Resistance to Climate and Seismic Activity

Despite being mainly built with organic materials, the Queshuachaca Bridge exhibits remarkable resistance to the harsh Andean climate and seismic activity in the region. The ichu fibers, being flexible and elastic, allow the bridge to adapt to the movements of the terrain during earthquakes, while the compaction of the wild straw and soil provides structural stability. This ingenious design has allowed the bridge to endure over the centuries, resisting the passage of time and natural elements.

Antiquity and Construction of the Bridge

The age of the Queshuachaca Bridge is estimated to be over 600 years, making it an invaluable vestige of the Inca legacy in the region. The construction of this bridge required specialized labor and the expert knowledge of Inca engineers and architects, who used the natural resources available in their environment to create a durable and functional structure. The Queshuachaca Bridge is a tangible testament to the ingenuity and technical skill of this ancient civilization.

How the Incas Built Bridges over Rivers

The Incas developed advanced techniques for bridge construction that allowed them to overcome the natural challenges present in their mountainous territory. Using materials such as stone, plant stems, and vegetable fibers, Inca engineers designed bridges that adapted to the terrain's topography and resisted the forces of water and climate. These structures were built with care and precision, leveraging Inca mathematical knowledge to ensure their stability and durability, making them the best architects and engineers of their time.

Annual Ritual of Bridge Renewal

The Queshuachaca Bridge is the setting for an annual renewal ritual that takes place in June, coinciding with the beginning of the dry season in the Andean region. This ritual begins with an offering to the Pachamama (Mother Earth) and the protective Apus conducted by the Andean priest or paqo.

This is a sacred ceremony in which local communities gather to dismantle the old bridge and weave a new one using traditional techniques passed down from generation to generation. This symbolic act not only ensures the bridge's continuity but also strengthens community ties and keeps ancestral traditions alive.

Due to this ancestral work, which is a spectacular feat of Inca engineering and is preserved to this day, it was designated as Intangible Cultural Heritage by UNESCO in 2013.

Here we can see a documentary about the construction of the Queschuachaca Bridge:

Participation of 4 Quechua Communities

The maintenance and renovation of the Queshuachaca Bridge involve the active participation of four Quechua communities in the region: Huinchiri, Chaupibanda, Choccayhua, and Qollana Quehue. These communities work collaboratively (Minka, known in Inca times as community work), providing their labor and specialized knowledge to ensure the project's success.

The construction and care of the bridge are considered a shared responsibility, reflecting the deep connection between people and their natural environment in Andean cosmology.

Offerings to Pachamama and Inca Gods

The ritual of renewing the Queshuachaca Bridge is immersed in a profound spiritual sense, beginning with offerings to Pachamama (Mother Earth) and the protectors or Apus as a gesture of gratitude and respect.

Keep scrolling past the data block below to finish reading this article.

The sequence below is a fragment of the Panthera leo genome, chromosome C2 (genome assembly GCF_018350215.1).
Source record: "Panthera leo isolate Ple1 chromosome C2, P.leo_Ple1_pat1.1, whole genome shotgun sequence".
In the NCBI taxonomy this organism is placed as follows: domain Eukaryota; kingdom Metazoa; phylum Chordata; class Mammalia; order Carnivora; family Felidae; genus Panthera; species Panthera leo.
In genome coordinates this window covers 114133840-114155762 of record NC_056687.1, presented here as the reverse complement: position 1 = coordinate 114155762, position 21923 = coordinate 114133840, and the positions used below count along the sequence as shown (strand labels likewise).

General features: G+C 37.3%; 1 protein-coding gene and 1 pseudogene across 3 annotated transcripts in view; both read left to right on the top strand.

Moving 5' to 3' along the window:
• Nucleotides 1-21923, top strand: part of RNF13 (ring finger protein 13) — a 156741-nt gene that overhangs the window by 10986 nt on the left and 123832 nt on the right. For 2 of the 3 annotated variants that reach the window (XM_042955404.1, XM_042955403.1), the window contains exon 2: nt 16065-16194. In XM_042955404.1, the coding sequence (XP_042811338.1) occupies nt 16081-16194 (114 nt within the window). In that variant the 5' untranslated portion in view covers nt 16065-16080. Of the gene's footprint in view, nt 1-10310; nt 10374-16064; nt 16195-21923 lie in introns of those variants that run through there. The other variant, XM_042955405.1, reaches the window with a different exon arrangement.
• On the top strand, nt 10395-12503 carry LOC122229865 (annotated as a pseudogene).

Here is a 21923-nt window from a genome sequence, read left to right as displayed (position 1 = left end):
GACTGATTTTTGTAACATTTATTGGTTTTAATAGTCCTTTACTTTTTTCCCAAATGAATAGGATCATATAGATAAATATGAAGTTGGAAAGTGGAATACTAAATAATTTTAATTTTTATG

These offerings include grains, coca leaves, and other elements considered sacred by the Quechua communities. Through these rituals, they seek to ensure the protection and blessing of natural forces to guarantee the bridge's safety and stability for those who cross it.

Location and How to Get to the Inca Queshuachaca Bridge

The Inca Queshuachaca Bridge, also known as the Q'eswachaka Bridge, is an architectural gem located in the Quehue district of the Canas province in the Cusco region.

Location in Canas Province, Cusco

The Canas province is located in the southern part of the Cusco region, one of Peru's most emblematic areas in terms of cultural heritage and natural beauty. Canas is known for its picturesque mountain landscapes, fertile valleys, and rich cultural heritage, including archaeological remains of the Inca civilization. It is in this impressive setting where the Inca Queshuachaca Bridge is located, standing out as a symbol of the engineering and skill of the ancient Incas.

Access by Road 44 km from Yanaoca

To reach the Inca Queshuachaca Bridge, you can take a road route from the city of Yanaoca, which is approximately 44 kilometers away. Yanaoca, located in the Canas province, serves as a starting point for those who wish to explore this historical marvel. From Yanaoca, the journey offers a panoramic route through the Andean mountains, allowing visitors to appreciate the spectacular landscape as they approach their destination.

Excursions from Cusco with Illapa Culturas Andinas

For those in the city of Cusco who wish to visit the Inca Queshuachaca Bridge in a comfortable and organized manner, the company Illapa Culturas Andinas offers exciting excursions that include transportation, specialized tour guide, and a complete experience to immerse oneself in the history and culture of the region.

These excursions usually depart from the center of Cusco and offer the opportunity to explore not only the bridge but also other nearby sites of interest and enjoy the natural beauty of the surroundings. With Illapa Culturas Andinas, travelers can be assured of having an experienced team that will provide them with an unforgettable experience, full of knowledge and adventure.